U.S. flag

An official website of the United States government

NCBI Bookshelf. A service of the National Library of Medicine, National Institutes of Health.

InformedHealth.org [Internet]. Cologne, Germany: Institute for Quality and Efficiency in Health Care (IQWiG); 2006-.

Cover of InformedHealth.org

InformedHealth.org [Internet].

Show details

In brief: Harvesting blood stem cells for transplantation

Last Update: January 31, 2023; Next update: 2026.

Blood stem cells used to be taken mainly from bone marrow, where they develop. Nowadays stem cells are filtered directly out of the bloodstream. The first method is called a bone marrow transplant, and the second method is called a peripheral blood stem cell transplant.

The donor’s body replaces the donated bone marrow or blood stem cells on its own within a few days. Some people feel tired during this time. It is very rare for donors to experience serious complications after donating stem cells, but temporary minor side effects are possible.

How are stem cells taken from bone marrow?

In order to take stem cells from bone marrow, between 0.5 and 1.5 liters of bone marrow are removed from the back of the pelvic bone (the iliac crest) using a special needle. The exact amount is determined by the concentration of stem cells in the bone marrow that is taken. To do this, the needle usually has to be inserted at different points on the bone. The stem cells are then removed from the bone marrow in a laboratory and prepared for transplantation.

Removing bone marrow is a complex procedure. The donor is given a general anesthetic, and usually spends one to two days in the hospital. In the first few weeks following the procedure, there may be bruising and pain where the needle was inserted. Some people have temporary back pain. Having an anesthetic is always associated with certain risks too. And there is a risk of infection from the surgical procedure. For these reasons, stem cells are generally taken from blood nowadays.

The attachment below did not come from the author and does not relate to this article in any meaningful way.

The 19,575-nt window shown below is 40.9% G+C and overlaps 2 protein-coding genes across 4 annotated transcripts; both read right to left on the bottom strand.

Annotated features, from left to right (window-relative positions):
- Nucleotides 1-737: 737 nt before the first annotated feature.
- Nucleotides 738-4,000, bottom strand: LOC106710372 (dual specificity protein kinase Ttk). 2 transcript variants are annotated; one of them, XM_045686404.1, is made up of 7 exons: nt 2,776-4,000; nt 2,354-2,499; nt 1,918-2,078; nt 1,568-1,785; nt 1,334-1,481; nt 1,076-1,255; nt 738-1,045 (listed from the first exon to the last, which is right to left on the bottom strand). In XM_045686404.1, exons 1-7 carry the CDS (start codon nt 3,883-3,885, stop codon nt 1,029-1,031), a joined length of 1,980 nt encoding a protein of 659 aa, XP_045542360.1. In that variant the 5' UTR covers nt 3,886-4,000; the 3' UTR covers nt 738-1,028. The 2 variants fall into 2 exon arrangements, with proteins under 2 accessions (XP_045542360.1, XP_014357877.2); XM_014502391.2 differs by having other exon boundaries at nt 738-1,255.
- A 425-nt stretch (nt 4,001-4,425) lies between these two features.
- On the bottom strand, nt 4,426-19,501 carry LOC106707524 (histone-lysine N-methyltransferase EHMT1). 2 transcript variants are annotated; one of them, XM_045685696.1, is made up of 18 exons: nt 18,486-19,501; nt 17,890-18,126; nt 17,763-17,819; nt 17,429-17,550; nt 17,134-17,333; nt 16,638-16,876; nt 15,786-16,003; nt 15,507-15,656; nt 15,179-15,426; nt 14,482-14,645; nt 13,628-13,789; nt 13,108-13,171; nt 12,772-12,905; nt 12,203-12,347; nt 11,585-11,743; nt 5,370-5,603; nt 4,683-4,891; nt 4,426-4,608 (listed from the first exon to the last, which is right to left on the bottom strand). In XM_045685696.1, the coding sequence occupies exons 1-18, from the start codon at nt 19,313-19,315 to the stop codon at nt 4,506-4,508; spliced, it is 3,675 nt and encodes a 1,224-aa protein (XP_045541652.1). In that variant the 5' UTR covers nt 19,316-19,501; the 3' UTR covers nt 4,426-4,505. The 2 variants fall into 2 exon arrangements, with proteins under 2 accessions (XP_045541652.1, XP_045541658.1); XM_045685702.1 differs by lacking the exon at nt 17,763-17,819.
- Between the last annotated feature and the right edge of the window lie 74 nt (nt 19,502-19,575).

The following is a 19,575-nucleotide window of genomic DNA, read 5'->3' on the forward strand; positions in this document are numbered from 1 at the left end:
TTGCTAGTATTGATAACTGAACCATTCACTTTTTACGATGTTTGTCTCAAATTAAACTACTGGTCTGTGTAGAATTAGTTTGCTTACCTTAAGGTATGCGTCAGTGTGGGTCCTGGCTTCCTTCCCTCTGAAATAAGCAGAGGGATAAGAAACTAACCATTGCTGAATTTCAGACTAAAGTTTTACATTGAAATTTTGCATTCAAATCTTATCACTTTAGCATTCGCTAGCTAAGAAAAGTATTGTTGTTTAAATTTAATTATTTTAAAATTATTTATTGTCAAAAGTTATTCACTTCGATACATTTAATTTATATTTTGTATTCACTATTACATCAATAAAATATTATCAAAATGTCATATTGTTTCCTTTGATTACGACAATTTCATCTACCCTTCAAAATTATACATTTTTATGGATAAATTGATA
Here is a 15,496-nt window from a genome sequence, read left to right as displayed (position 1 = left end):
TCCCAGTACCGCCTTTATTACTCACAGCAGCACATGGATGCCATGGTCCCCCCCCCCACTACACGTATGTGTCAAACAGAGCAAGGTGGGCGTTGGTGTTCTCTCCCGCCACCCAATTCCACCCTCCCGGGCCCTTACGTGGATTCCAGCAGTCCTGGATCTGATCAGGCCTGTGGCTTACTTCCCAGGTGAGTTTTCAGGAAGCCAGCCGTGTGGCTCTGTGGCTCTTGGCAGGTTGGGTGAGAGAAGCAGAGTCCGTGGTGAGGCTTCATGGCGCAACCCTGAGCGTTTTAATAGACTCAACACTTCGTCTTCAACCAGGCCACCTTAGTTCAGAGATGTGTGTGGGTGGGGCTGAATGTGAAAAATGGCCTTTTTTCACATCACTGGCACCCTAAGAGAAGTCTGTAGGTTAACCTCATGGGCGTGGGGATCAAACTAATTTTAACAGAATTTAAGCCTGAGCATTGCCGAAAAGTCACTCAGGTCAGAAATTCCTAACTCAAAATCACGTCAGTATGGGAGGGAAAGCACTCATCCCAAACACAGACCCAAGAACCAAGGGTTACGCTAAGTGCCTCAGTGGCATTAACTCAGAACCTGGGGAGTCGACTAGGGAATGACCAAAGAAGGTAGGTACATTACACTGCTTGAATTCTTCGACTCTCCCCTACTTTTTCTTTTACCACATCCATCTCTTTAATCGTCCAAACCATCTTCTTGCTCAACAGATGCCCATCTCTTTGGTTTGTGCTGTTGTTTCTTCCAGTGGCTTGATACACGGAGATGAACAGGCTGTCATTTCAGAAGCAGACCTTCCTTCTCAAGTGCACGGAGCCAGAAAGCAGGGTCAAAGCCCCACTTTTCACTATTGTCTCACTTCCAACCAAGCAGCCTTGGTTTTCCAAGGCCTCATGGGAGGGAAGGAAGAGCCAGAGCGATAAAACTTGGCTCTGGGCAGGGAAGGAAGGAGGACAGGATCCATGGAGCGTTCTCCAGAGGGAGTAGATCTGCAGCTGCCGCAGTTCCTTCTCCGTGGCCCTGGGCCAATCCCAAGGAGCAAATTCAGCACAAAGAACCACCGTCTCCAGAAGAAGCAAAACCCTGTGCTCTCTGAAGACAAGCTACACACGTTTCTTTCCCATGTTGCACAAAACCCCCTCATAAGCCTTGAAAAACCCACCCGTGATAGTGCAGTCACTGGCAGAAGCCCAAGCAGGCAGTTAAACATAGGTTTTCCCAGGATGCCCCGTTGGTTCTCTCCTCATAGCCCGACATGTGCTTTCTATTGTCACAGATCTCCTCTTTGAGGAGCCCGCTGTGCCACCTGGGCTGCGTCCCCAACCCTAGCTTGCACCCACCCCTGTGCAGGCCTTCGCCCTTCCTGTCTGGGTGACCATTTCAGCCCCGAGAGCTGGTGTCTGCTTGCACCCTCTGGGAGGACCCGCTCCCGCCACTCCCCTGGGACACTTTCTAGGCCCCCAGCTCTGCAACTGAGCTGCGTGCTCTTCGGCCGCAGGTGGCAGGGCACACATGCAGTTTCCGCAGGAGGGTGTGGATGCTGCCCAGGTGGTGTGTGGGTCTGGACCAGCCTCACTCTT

How are stem cells removed from blood?

Using peripheral stem cells has the advantage that no anesthetic is needed and you do not have to stay in the hospital. The blood usually only contains very few stem cells, so four to five days before the procedure is carried out a drug is injected under the skin (subcutaneously) once or twice. This drug is a growth factor known as GCSF (granulocyte colony-stimulating factor). It stimulates the movement of more blood stem cells from the bone marrow into the bloodstream.

After a few days, when there are enough stem cells in the blood, the blood is taken from a vein in one arm and passed along a tube into a special centrifuge called an apheresis machine. Here the stem cells are separated from the blood (a process known as apheresis). The blood is then returned to the body through another tube that goes into a vein in the other arm. Apheresis takes about two to three hours. The procedure of removing blood stem cells is usually carried out in an outpatient setting. In order to obtain enough blood stem cells, though, it often needs to be repeated once or twice in the days following the initial procedure.

The advantage of harvesting the stem cells from blood instead of from bone marrow is that it doesn’t require the use of a general anesthetic.

But there may still be side effects. The growth factor drug may cause temporary problems such as joint pain, headaches or bone pain.

What role does the use of stem cells from umbilical cord blood play?

Another possible source of stem cells is umbilical cord blood and blood taken from the child’s part of the placenta. With the parents’ consent, this blood can be donated anonymously to a public umbilical cord blood bank.

There are also private umbilical cord blood banks that can be paid to store a child’s umbilical cord blood for the child’s own use. Based on current scientific knowledge, however, it is highly unlikely that the newborn child will benefit from the blood later in life. The most common cancers that affect children and teenagers, such as leukemia, can’t be treated using their own stem cells. This is because the stem cells that were taken at birth may already have included cancer cells, which would then be transferred back into the body.

Sources

© IQWiG (Institute for Quality and Efficiency in Health Care)
Bookshelf ID: NBK279428

Views

  • PubReader
  • Print View
  • Cite this Page

Informed Health Links

Related information

  • PMC
    PubMed Central citations
  • PubMed
    Links to PubMed

Recent Activity

Your browsing activity is empty.

Activity recording is turned off.

Turn recording back on

See more...